1887
Volume 17, Issue 2
  • ISSN 0155-0640
  • E-ISSN: 1833-7139
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Abstract

This paper examines children’s literature as discourse and argues that attention to the textuality of children’s literature discloses a network of signifying strategies which serve to confine texts within a narrow band of socio-cultural values. The language of fiction written for children offers conventionalised discourses by means of which content is encoded. While there are many other books can be and are titled, these are culturally representative. They are symptomatic of the frames used in Australian children’s literature, and in effect disclose how that literature is complicit in the ideological construction of Australian childhood (or, in this case, adolescence). This is part of how children are socialized. Hence the mediators of children’s books focus attention on the ‘truth’-value of theme and content and perpetuate the illusion that discourse is merely transparent.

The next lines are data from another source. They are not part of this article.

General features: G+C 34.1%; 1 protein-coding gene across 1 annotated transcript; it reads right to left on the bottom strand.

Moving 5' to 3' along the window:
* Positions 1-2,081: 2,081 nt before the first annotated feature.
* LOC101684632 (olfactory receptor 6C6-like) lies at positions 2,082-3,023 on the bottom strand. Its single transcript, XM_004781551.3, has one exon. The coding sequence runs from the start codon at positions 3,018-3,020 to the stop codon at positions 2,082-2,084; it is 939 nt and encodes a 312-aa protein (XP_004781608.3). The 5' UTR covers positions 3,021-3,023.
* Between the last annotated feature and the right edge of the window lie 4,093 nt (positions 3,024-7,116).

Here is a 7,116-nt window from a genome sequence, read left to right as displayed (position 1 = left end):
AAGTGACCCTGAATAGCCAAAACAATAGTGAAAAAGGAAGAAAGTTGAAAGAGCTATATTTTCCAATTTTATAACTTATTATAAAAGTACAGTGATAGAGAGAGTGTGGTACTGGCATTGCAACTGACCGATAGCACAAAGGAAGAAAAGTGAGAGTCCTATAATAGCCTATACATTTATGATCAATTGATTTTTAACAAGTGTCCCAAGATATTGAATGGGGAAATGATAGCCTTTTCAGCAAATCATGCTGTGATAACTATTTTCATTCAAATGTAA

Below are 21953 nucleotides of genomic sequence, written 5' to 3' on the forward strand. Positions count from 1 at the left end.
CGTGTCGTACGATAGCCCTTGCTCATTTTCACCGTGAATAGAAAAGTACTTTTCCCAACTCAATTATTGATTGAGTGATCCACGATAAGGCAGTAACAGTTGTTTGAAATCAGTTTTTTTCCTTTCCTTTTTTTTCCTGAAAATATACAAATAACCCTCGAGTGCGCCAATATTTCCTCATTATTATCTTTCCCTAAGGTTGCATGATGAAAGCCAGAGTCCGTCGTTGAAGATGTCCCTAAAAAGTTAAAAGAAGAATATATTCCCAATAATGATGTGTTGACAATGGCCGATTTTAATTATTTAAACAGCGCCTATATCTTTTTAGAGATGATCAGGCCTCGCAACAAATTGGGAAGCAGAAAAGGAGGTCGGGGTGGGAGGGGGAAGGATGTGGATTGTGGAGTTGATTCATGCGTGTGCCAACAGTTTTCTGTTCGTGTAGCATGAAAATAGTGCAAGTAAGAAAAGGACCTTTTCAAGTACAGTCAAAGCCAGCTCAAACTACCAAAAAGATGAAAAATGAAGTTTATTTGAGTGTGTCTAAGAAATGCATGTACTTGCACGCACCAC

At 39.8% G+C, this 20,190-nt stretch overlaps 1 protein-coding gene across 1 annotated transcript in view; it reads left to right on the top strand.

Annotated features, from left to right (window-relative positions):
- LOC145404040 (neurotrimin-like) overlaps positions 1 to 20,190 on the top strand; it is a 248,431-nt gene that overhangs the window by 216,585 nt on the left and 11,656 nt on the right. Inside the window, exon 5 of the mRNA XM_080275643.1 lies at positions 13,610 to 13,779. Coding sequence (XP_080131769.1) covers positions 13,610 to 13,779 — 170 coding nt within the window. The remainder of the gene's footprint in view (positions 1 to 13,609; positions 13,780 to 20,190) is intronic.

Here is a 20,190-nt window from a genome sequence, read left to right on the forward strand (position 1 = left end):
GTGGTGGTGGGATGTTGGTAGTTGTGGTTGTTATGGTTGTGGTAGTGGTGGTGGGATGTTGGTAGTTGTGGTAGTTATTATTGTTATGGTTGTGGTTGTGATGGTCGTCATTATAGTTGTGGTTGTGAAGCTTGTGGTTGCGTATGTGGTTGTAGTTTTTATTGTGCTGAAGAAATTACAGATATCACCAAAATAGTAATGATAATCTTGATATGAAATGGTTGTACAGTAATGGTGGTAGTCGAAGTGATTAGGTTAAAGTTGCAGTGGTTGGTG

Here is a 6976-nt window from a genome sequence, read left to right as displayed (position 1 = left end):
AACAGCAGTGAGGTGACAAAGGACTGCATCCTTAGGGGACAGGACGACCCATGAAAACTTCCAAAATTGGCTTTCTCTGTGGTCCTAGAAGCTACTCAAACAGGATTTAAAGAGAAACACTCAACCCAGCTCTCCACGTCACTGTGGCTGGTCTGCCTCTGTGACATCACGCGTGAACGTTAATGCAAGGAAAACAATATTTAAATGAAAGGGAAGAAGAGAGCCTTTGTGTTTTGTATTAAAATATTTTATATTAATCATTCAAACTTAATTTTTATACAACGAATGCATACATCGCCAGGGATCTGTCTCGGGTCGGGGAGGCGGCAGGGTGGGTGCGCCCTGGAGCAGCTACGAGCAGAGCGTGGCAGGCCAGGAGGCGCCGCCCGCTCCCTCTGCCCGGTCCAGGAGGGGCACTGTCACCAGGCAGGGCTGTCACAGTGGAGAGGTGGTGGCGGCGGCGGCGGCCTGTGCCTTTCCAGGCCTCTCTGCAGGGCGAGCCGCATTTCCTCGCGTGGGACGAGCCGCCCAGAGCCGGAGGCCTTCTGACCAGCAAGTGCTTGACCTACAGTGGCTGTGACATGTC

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/content/journals/10.1075/aral.17.2.07ste
1994-01-01
2019-10-18
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References

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  • Article Type: Research Article
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